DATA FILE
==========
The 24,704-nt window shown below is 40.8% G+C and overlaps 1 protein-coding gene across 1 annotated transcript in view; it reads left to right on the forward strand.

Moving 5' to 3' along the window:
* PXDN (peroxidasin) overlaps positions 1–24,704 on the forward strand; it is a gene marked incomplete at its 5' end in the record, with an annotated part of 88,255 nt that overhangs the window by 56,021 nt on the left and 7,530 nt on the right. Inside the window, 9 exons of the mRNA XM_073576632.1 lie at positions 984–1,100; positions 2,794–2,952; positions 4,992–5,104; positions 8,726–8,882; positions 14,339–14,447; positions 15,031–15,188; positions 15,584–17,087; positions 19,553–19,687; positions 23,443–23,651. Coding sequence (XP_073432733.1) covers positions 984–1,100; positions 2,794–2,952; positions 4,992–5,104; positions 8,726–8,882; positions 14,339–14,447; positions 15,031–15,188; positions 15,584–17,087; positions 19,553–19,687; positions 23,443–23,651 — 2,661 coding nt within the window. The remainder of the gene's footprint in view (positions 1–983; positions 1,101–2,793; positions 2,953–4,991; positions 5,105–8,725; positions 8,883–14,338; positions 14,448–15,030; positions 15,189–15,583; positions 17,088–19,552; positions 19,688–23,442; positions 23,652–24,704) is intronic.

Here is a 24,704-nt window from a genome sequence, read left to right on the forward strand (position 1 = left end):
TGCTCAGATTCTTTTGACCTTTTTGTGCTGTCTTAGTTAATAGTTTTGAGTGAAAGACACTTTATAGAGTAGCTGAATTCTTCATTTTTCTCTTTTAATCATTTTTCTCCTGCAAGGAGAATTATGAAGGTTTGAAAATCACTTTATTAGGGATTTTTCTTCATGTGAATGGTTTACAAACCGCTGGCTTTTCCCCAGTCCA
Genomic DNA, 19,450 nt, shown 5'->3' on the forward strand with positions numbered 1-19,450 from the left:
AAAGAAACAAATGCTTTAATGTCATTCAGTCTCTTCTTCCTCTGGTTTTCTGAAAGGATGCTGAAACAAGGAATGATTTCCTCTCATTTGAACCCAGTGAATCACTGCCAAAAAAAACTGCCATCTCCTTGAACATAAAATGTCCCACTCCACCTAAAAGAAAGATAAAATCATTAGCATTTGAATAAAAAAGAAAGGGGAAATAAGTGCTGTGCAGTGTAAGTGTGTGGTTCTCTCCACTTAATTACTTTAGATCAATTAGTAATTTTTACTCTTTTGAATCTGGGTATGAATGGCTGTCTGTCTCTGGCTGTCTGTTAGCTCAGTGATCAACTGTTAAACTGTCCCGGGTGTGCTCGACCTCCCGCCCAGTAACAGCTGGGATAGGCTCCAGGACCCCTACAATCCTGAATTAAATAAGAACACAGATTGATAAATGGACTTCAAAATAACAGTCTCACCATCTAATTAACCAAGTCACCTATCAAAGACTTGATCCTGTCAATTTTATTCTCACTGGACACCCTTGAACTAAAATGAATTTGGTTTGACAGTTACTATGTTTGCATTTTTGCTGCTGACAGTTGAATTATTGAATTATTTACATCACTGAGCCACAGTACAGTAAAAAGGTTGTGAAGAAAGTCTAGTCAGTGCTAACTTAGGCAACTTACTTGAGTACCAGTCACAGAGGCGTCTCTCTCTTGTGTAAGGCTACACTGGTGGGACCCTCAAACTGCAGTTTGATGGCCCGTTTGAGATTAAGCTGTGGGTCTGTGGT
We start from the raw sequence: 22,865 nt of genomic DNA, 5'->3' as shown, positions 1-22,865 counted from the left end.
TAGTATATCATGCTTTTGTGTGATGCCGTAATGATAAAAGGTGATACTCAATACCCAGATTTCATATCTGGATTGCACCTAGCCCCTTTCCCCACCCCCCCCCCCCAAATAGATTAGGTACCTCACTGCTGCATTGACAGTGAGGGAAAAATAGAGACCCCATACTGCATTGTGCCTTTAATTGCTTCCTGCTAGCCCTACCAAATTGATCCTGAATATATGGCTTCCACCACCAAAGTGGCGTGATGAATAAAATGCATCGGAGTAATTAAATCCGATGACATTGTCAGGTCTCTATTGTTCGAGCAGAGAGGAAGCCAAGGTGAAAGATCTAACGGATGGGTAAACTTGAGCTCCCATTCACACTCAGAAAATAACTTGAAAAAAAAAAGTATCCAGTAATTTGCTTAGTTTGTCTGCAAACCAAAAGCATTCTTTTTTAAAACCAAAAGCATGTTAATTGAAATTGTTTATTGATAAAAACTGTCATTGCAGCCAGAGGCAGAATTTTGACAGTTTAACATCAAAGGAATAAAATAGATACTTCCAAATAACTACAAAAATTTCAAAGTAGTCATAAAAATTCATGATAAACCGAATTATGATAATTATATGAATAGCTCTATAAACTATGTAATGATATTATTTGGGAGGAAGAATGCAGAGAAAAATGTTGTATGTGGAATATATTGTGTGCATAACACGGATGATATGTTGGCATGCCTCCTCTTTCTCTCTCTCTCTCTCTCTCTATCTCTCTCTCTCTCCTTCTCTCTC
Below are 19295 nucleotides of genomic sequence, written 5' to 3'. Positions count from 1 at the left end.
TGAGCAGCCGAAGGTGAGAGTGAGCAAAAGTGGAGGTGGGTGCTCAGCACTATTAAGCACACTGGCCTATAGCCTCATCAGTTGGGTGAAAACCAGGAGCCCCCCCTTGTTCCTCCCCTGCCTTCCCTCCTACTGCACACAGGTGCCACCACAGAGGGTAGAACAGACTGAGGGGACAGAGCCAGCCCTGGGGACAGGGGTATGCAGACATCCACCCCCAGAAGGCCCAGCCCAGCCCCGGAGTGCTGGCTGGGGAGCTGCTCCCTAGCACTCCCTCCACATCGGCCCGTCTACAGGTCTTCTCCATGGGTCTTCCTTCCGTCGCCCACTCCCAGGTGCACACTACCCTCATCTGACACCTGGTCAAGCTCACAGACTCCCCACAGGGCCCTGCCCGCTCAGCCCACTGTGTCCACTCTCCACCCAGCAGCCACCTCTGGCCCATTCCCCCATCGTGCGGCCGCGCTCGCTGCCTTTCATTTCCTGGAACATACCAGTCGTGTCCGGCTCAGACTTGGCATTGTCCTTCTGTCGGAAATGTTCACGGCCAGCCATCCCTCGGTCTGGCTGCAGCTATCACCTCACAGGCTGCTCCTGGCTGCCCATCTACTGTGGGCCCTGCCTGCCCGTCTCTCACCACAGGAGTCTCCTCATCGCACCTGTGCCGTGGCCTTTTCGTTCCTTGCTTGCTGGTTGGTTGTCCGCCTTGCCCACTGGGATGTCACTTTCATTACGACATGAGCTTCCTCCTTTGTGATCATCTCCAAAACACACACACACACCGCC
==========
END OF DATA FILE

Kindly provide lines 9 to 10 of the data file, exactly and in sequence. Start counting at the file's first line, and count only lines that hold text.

TAGTATATCATGCTTTTGTGTGATGCCGTAATGATAAAAGGTGATACTCAATACCCAGATTTCATATCTGGATTGCACCTAGCCCCTTTCCCCACCCCCCCCCCCCAAATAGATTAGGTACCTCACTGCTGCATTGACAGTGAGGGAAAAATAGAGACCCCATACTGCATTGTGCCTTTAATTGCTTCCTGCTAGCCCTACCAAATTGATCCTGAATATATGGCTTCCACCACCAAAGTGGCGTGATGAATAAAATGCATCGGAGTAATTAAATCCGATGACATTGTCAGGTCTCTATTGTTCGAGCAGAGAGGAAGCCAAGGTGAAAGATCTAACGGATGGGTAAACTTGAGCTCCCATTCACACTCAGAAAATAACTTGAAAAAAAAAAGTATCCAGTAATTTGCTTAGTTTGTCTGCAAACCAAAAGCATTCTTTTTTAAAACCAAAAGCATGTTAATTGAAATTGTTTATTGATAAAAACTGTCATTGCAGCCAGAGGCAGAATTTTGACAGTTTAACATCAAAGGAATAAAATAGATACTTCCAAATAACTACAAAAATTTCAAAGTAGTCATAAAAATTCATGATAAACCGAATTATGATAATTATATGAATAGCTCTATAAACTATGTAATGATATTATTTGGGAGGAAGAATGCAGAGAAAAATGTTGTATGTGGAATATATTGTGTGCATAACACGGATGATATGTTGGCATGCCTCCTCTTTCTCTCTCTCTCTCTCTCTCTATCTCTCTCTCTCTCCTTCTCTCTC
Below are 19295 nucleotides of genomic sequence, written 5' to 3'. Positions count from 1 at the left end.